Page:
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Letter: Justice Antonin Scalia looked for ‘original meaning’

The constitution of the United States.

The constitution of the United States. Photo Credit: iStock

Sol Wachtler’s professorial sleight of hand in “The First Amendment back on trial?” [Opinion, Jan. 23] was a particularly inartful way of misleading readers.

Wachtler should know that Supreme Court Justice Antonin Scalia didn’t subscribe to “original intent,” but rather “original meaning.” There is a legal canyon that separates these ideas. One refers to the intent of those who drafted an instrument, the other to the meaning of the words as understood by reasonable people at the time.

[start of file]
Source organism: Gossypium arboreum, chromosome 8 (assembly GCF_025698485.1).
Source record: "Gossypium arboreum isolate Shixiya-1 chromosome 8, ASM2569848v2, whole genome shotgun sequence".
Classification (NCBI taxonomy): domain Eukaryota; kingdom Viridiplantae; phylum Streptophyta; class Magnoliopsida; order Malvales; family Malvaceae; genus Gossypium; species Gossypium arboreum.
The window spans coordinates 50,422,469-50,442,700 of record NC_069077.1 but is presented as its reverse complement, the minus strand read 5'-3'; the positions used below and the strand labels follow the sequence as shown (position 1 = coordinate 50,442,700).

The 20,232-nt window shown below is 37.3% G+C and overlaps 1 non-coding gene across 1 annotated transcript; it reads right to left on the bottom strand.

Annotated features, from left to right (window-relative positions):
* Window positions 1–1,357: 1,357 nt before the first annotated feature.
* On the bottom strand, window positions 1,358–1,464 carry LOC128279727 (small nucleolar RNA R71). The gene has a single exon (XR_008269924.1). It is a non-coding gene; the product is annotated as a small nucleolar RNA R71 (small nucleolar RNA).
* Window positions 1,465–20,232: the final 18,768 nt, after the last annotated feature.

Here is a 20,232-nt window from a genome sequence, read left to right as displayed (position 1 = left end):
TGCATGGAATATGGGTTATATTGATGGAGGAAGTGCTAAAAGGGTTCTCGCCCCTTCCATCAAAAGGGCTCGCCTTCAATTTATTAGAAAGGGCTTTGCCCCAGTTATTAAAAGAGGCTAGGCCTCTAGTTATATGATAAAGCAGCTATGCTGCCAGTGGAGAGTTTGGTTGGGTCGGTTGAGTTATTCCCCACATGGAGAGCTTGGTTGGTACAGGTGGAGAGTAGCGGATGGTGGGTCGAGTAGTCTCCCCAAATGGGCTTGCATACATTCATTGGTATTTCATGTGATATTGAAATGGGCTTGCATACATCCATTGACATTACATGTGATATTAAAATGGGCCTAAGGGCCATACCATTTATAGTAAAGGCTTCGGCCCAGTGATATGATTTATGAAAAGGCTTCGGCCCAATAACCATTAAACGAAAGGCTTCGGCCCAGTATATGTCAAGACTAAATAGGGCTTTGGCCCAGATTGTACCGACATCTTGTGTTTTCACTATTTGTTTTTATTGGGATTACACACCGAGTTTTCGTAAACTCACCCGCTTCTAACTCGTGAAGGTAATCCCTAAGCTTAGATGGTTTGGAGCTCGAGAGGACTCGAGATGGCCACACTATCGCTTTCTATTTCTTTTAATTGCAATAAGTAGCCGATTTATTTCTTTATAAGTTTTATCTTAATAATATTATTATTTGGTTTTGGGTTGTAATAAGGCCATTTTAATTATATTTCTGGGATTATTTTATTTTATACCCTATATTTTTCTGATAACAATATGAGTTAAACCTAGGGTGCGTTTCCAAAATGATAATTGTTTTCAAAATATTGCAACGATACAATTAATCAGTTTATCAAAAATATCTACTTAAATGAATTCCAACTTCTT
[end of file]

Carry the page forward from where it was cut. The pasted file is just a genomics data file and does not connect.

Said another way, this is not legislative intent, but rather the general meaning — the public’s meaning, not the Founders’.

Wachtler’s discussion of Alexander Hamilton and John Adams was particularly disturbing, because they did not speak for everyone — only for their own intent. Wachtler actually proved Scalia’s point. Scalia’s motivation was designed to reach a desired political outcome, not to objectively analyze a legal theory.

Michael J. Butler, Greenport

Editor’s note: The writer has practiced law since 1987.